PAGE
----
• J.K. Rowling expands the amount of detail brought to the Wizarding World, by providing more details of its history and politics, making it an even more well realised fantasy world than before. She also introduces several new creatures in great detail, all of which are quite interesting to visualise.
  • Several good new characters are introduced, including a highly enjoyable expansion of the Weasley family; while Dobby the House-Elf is a welcome return. Meanwhile, Cedric Diggory, the other Hogwarts competitor, who had a minor role in The Prisoner of Azkaban, is fleshed out well into quite a multilayered individual.


  • This instalment is twice the length of The Prisoner of Azkaban, and unfortunately there are a few points where it feels like J.K. Rowling is just providing filler. Namely, while Hermione’s campaigns do show a different side to her character, they do not really serve much to this instalment’s narrative, and could easily be cut altogether.
  • Many supporting characters from the previous books are not utilised to their full potential; while a key row between Harry and Ron is unfortunately only really explored and realised at a surface level.


SHORT FILM: Lou (2017, Dave Mullins)

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Lou is a short film from Pixar Animation Studios, which was released theatrically alongside Cars 3, after premiering at the 2017 South by Southwest Festival. The lost-and-found box in a kindergarten is home to Lou, a creature made from assorted unclaimed items. When Lou sees a boy called J.J. being a bully, Lou decides to teach J.J. a lesson, which will go further than just showing J.J. the error of his ways.


  • As ever with Pixar, the animation is rich in colour and detail. The anthropomorphic Lou is very creative in design, and is executed in quite a unique, charming way.
  • Playground bullying is a tough theme to execute on film, but director/writer Dave Mullins did it well, in a way which could be related to by many. The narrative does not depict J.J. as a monster, rather by showing J.J. flashing back to his past the narrative shows clearly that bullies do so from a place of hurt, having previously been bullied themselves. Not only does Mullins tell bullies that they should atone for their deeds, but he also tells victims that there is more to a bully than meets the eye.
  • The narrative is accessible as it tackles the issue of bullying in a serious manner, yet it also has some moments of amusing slapstick, plus a truly heartwarming conclusion.


  • It is rare that one will hear/read me saying that a short film is too short, but while the themes and character arcs are executed very well, Lou does feel somewhat constrained by its six minutes long running time.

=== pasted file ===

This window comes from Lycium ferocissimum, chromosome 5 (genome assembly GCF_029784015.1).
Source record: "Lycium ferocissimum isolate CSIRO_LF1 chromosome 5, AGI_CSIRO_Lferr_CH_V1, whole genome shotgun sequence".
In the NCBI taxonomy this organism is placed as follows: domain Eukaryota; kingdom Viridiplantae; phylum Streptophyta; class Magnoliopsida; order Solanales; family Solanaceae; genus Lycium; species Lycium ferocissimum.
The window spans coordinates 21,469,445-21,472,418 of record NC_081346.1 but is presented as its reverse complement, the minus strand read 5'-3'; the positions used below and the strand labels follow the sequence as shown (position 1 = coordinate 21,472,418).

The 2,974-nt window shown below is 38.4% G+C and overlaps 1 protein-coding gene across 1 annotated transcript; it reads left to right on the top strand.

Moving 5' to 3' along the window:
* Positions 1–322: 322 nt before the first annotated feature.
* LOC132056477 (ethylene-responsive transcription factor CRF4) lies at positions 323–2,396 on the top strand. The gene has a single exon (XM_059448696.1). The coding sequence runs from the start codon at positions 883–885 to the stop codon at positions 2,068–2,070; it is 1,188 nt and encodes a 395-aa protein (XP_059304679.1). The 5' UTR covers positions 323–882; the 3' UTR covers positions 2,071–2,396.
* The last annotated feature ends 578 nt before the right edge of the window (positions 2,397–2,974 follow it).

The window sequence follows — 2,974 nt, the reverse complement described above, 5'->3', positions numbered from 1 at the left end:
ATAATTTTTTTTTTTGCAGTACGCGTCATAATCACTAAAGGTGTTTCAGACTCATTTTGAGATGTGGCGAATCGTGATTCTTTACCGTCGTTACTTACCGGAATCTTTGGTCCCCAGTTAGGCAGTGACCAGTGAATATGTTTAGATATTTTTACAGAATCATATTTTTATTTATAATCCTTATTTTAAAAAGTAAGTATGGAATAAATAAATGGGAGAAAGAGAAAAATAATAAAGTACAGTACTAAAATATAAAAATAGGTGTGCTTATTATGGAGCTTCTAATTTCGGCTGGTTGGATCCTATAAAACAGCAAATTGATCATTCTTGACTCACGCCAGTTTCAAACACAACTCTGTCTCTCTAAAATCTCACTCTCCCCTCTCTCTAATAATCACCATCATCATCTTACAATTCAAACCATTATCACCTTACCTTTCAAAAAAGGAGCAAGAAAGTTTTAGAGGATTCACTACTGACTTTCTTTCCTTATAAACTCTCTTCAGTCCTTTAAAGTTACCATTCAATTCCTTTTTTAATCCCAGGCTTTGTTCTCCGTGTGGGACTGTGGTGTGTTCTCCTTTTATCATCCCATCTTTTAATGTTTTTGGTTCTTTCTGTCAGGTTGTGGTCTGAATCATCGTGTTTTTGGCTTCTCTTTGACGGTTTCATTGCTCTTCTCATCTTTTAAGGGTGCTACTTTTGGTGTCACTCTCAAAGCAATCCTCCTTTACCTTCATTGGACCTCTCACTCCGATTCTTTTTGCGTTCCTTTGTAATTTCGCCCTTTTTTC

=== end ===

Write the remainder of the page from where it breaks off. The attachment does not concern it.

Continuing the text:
• While the slapstick moments are well executed and do serve a purpose, they are quite predictable, and not that altogether exciting or amusing.


FILM: Cars 3 (2017, Brian Fee)

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Cars 3 is a sports/road trip film, and the eighteenth theatrical animated feature from Pixar Animation Studios. The latest generation of hi-tech sports cars have hit the racing circuit, and ageing racing champion Lightning McQueen (Owen Wilson) realises that his days are limited, following a bad crash when racing Jackson Storm (Armie Hammer). Lightning starts to do training with Cruz Ramirez (Cristela Alonzo), determined to not let his career end. However, can he prove that he does not need to get upgraded with new technology in order to win?


  • Like with every Pixar film, the animation is gorgeous. We are offered a rich colour palette, filled with lots of wonderful background detail and texture. The glean on the bonnets of cars, the beauty of nature, it is lovely to look at.
  • The narrative has some good messages (even if they are not handled especially well) about how there are more important things in life than your career and your reputation. Meanwhile, the narrative as a whole is far more enjoyable than that of Cars 2, with some decent jokes, and some rather exciting racing scenes.
  • Lightning McQueen is not one of the all-time great main Pixar characters, not least due to his love of reputation, but he has some true redeeming characteristics, such as his desire to help Cruz when he learns more of her backstory, and his dedication and respect for his late mentor Doc Hudson (Paul Newman). Cruz is a well realised new character; meanwhile the screenwriters learned from their mistake with Cars 2 and kept Mater a supporting character, enjoyable in small doses.